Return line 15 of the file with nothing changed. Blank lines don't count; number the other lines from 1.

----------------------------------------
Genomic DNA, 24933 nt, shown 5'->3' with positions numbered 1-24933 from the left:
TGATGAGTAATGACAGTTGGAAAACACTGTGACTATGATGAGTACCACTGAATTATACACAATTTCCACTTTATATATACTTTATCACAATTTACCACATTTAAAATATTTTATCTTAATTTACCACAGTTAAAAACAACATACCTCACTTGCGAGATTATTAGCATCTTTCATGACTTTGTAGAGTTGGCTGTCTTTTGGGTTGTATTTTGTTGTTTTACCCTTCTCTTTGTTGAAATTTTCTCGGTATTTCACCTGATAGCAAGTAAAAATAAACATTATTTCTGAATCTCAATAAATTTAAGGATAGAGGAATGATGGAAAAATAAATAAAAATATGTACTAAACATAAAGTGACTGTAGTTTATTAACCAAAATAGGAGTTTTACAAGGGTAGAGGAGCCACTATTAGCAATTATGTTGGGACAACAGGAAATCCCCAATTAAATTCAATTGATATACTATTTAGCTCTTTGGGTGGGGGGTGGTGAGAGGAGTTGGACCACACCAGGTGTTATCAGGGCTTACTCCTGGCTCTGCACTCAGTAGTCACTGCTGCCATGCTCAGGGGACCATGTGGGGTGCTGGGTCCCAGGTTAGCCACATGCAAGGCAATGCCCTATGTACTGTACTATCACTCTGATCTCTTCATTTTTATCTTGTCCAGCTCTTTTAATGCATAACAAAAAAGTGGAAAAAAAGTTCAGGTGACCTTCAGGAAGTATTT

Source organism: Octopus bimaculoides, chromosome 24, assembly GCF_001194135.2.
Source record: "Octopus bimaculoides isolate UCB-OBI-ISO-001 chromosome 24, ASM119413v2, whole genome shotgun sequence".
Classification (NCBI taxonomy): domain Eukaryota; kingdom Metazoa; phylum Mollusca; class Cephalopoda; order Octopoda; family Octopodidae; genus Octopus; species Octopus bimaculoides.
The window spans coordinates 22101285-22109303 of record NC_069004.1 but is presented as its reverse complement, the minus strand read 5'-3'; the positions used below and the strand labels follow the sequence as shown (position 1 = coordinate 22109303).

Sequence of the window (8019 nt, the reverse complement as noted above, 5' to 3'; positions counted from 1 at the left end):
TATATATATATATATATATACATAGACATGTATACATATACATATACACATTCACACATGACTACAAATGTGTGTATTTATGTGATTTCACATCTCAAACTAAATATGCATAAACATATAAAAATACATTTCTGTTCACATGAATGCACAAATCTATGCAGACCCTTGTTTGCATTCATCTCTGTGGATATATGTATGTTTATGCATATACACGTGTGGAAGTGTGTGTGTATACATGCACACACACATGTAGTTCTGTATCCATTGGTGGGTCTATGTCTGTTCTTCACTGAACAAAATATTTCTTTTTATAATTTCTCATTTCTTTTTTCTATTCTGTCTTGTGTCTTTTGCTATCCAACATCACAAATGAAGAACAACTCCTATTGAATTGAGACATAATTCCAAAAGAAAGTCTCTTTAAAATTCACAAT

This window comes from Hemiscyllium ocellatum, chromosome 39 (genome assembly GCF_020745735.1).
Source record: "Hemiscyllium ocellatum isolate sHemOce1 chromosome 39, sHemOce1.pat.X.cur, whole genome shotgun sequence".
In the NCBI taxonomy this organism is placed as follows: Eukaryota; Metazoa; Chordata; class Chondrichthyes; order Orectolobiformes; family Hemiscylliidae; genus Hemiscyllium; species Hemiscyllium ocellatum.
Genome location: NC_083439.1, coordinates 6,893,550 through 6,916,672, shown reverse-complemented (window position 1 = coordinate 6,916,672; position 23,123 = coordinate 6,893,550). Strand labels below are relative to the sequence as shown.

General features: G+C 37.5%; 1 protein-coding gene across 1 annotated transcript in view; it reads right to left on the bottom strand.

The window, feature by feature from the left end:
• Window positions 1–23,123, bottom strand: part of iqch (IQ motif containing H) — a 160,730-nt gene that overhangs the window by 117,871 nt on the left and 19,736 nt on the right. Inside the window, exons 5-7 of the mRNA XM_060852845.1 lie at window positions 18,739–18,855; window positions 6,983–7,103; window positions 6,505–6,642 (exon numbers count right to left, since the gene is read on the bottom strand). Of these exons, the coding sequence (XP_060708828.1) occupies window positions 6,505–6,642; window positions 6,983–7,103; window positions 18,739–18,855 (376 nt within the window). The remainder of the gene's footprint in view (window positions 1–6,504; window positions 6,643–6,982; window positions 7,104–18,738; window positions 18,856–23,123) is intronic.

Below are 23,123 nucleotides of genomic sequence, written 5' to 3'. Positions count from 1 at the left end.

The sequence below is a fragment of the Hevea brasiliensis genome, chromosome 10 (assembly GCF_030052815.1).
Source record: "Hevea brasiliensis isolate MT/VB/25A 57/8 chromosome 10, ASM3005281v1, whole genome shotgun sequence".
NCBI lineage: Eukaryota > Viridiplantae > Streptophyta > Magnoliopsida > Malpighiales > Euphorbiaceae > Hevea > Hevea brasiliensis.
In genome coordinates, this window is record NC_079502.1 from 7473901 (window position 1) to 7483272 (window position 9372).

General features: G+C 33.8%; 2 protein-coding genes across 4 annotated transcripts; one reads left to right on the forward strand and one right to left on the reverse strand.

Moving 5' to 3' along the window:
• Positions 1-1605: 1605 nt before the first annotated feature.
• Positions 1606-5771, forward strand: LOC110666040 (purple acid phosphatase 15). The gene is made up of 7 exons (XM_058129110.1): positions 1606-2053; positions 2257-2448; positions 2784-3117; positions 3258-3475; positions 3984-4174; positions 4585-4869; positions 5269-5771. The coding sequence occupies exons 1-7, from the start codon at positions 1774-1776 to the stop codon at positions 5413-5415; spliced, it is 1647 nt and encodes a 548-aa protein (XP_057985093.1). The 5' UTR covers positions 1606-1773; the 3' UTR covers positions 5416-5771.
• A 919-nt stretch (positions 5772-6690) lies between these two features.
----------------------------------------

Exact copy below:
• Window positions 1–23,123, bottom strand: part of iqch (IQ motif containing H) — a 160,730-nt gene that overhangs the window by 117,871 nt on the left and 19,736 nt on the right. Inside the window, exons 5-7 of the mRNA XM_060852845.1 lie at window positions 18,739–18,855; window positions 6,983–7,103; window positions 6,505–6,642 (exon numbers count right to left, since the gene is read on the bottom strand). Of these exons, the coding sequence (XP_060708828.1) occupies window positions 6,505–6,642; window positions 6,983–7,103; window positions 18,739–18,855 (376 nt within the window). The remainder of the gene's footprint in view (window positions 1–6,504; window positions 6,643–6,982; window positions 7,104–18,738; window positions 18,856–23,123) is intronic.